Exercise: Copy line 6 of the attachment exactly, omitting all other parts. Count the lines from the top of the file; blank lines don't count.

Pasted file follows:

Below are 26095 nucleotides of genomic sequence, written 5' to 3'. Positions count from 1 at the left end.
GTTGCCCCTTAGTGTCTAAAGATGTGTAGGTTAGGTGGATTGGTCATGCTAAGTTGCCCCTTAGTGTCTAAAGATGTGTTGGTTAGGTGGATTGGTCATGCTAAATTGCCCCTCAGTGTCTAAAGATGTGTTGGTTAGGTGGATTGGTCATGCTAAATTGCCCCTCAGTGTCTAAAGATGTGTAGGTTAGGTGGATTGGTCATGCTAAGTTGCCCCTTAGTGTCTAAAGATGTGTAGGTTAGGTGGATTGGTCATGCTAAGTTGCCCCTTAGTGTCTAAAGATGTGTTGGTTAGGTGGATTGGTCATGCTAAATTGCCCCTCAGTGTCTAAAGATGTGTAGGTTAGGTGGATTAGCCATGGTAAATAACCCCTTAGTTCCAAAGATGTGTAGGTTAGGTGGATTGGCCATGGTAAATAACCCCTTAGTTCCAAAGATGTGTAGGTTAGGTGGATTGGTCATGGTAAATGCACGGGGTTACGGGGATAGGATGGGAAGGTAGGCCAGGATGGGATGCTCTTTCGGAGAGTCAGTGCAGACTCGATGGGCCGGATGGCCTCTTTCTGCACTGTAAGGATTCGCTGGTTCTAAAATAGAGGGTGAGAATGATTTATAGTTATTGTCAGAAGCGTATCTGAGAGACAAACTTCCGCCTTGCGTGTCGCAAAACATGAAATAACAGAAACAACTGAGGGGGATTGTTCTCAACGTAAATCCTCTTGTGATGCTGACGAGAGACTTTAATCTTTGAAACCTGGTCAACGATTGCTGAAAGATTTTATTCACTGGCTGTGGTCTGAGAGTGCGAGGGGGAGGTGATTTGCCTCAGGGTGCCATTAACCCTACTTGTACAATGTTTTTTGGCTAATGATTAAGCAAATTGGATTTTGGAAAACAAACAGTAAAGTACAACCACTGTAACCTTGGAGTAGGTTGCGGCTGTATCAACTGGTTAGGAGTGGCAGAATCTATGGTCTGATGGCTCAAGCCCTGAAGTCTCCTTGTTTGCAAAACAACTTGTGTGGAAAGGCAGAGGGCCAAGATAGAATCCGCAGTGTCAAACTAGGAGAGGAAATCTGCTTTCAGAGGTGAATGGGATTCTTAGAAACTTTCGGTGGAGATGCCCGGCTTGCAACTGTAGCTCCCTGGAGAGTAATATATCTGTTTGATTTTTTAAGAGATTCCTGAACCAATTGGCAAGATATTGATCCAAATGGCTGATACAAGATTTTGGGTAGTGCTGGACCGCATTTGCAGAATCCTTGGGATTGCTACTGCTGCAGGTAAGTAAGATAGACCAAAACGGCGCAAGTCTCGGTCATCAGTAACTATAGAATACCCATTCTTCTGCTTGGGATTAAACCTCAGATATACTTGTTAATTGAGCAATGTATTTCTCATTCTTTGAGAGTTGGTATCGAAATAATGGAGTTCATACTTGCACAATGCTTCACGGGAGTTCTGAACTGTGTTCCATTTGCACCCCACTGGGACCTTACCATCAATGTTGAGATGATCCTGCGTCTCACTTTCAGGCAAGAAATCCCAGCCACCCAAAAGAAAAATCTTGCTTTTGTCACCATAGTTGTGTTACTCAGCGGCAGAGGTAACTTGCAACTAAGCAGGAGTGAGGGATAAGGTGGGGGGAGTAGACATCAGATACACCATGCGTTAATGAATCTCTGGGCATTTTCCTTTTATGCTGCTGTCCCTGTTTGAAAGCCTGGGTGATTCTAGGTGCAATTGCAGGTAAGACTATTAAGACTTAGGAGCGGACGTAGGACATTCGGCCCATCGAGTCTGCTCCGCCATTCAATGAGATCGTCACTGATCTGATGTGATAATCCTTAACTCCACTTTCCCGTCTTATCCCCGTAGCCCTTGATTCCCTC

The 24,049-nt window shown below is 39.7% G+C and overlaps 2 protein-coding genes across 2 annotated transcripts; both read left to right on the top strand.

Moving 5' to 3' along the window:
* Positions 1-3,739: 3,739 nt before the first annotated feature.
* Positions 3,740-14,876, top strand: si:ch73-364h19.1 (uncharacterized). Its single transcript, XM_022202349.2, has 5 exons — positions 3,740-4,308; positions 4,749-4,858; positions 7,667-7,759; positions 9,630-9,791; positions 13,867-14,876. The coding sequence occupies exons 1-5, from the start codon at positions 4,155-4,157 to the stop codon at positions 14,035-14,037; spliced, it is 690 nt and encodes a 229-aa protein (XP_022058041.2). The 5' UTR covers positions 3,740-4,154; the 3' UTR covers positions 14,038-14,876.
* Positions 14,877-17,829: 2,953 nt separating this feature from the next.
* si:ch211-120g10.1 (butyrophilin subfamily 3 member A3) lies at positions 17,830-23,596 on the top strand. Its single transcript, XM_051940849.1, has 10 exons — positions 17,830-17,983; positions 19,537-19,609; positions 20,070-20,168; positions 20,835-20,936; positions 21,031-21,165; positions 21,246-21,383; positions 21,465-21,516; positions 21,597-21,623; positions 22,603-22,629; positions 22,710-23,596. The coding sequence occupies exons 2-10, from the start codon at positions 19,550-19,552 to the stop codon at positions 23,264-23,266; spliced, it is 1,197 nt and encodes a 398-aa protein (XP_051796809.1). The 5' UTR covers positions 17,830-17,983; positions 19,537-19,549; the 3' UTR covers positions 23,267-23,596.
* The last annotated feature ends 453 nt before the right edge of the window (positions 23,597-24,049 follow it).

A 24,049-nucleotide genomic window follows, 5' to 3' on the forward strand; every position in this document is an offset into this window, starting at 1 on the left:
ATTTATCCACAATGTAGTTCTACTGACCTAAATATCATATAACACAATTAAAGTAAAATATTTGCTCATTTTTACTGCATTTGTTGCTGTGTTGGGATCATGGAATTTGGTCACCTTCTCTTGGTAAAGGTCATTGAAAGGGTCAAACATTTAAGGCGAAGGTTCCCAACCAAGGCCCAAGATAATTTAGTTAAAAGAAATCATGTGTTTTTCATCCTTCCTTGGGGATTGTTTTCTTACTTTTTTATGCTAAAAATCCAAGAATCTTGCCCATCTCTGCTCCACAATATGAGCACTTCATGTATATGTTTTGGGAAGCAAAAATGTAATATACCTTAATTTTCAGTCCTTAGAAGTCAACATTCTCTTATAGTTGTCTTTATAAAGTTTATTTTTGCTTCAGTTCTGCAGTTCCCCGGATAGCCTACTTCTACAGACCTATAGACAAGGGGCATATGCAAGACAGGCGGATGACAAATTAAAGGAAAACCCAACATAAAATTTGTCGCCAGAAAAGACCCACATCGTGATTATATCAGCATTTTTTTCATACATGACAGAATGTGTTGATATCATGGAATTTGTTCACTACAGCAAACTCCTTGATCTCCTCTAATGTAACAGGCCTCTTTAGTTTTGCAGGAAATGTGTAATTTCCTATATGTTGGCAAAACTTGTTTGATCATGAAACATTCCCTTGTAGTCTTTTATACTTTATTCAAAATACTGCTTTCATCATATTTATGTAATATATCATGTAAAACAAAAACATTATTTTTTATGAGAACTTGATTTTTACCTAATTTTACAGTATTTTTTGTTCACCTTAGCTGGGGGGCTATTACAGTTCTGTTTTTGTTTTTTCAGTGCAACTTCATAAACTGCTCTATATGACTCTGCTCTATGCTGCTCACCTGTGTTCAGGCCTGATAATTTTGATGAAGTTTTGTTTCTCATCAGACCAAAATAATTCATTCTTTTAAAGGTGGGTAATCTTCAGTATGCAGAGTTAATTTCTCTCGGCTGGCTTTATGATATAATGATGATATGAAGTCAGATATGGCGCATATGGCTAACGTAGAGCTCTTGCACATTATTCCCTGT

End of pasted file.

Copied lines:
* Positions 3,740-14,876, top strand: si:ch73-364h19.1 (uncharacterized). Its single transcript, XM_022202349.2, has 5 exons — positions 3,740-4,308; positions 4,749-4,858; positions 7,667-7,759; positions 9,630-9,791; positions 13,867-14,876. The coding sequence occupies exons 1-5, from the start codon at positions 4,155-4,157 to the stop codon at positions 14,035-14,037; spliced, it is 690 nt and encodes a 229-aa protein (XP_022058041.2). The 5' UTR covers positions 3,740-4,154; the 3' UTR covers positions 14,038-14,876.